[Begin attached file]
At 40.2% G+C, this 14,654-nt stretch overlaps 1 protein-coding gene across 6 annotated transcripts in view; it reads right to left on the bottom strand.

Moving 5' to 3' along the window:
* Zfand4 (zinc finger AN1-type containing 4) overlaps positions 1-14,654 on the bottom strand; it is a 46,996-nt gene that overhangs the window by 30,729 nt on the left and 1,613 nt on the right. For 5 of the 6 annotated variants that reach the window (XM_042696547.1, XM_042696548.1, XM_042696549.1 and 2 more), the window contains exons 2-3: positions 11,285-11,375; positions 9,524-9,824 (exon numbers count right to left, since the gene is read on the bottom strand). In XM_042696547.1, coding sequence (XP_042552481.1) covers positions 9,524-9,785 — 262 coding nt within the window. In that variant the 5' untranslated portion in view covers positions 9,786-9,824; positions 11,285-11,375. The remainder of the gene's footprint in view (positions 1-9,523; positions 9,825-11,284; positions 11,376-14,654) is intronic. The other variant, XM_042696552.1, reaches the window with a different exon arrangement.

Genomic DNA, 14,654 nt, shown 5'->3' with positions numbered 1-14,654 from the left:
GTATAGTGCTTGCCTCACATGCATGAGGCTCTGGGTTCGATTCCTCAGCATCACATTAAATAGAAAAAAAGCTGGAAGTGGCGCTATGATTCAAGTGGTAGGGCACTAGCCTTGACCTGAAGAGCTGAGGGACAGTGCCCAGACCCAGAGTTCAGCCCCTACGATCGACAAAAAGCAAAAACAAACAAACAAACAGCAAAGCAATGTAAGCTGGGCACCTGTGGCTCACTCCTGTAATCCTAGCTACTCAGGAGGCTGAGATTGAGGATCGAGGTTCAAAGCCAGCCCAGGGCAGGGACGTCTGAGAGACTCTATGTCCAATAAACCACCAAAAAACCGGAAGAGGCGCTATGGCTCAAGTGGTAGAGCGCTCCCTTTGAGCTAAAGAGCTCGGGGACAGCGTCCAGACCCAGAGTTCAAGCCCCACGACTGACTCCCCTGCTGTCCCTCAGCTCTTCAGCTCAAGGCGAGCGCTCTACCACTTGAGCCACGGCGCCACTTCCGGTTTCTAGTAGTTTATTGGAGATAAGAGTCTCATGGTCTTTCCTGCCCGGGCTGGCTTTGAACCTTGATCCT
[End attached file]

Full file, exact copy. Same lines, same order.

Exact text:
At 40.2% G+C, this 14,654-nt stretch overlaps 1 protein-coding gene across 6 annotated transcripts in view; it reads right to left on the bottom strand.

Moving 5' to 3' along the window:
* Zfand4 (zinc finger AN1-type containing 4) overlaps positions 1-14,654 on the bottom strand; it is a 46,996-nt gene that overhangs the window by 30,729 nt on the left and 1,613 nt on the right. For 5 of the 6 annotated variants that reach the window (XM_042696547.1, XM_042696548.1, XM_042696549.1 and 2 more), the window contains exons 2-3: positions 11,285-11,375; positions 9,524-9,824 (exon numbers count right to left, since the gene is read on the bottom strand). In XM_042696547.1, coding sequence (XP_042552481.1) covers positions 9,524-9,785 — 262 coding nt within the window. In that variant the 5' untranslated portion in view covers positions 9,786-9,824; positions 11,285-11,375. The remainder of the gene's footprint in view (positions 1-9,523; positions 9,825-11,284; positions 11,376-14,654) is intronic. The other variant, XM_042696552.1, reaches the window with a different exon arrangement.

Genomic DNA, 14,654 nt, shown 5'->3' with positions numbered 1-14,654 from the left:
GTATAGTGCTTGCCTCACATGCATGAGGCTCTGGGTTCGATTCCTCAGCATCACATTAAATAGAAAAAAAGCTGGAAGTGGCGCTATGATTCAAGTGGTAGGGCACTAGCCTTGACCTGAAGAGCTGAGGGACAGTGCCCAGACCCAGAGTTCAGCCCCTACGATCGACAAAAAGCAAAAACAAACAAACAAACAGCAAAGCAATGTAAGCTGGGCACCTGTGGCTCACTCCTGTAATCCTAGCTACTCAGGAGGCTGAGATTGAGGATCGAGGTTCAAAGCCAGCCCAGGGCAGGGACGTCTGAGAGACTCTATGTCCAATAAACCACCAAAAAACCGGAAGAGGCGCTATGGCTCAAGTGGTAGAGCGCTCCCTTTGAGCTAAAGAGCTCGGGGACAGCGTCCAGACCCAGAGTTCAAGCCCCACGACTGACTCCCCTGCTGTCCCTCAGCTCTTCAGCTCAAGGCGAGCGCTCTACCACTTGAGCCACGGCGCCACTTCCGGTTTCTAGTAGTTTATTGGAGATAAGAGTCTCATGGTCTTTCCTGCCCGGGCTGGCTTTGAACCTTGATCCT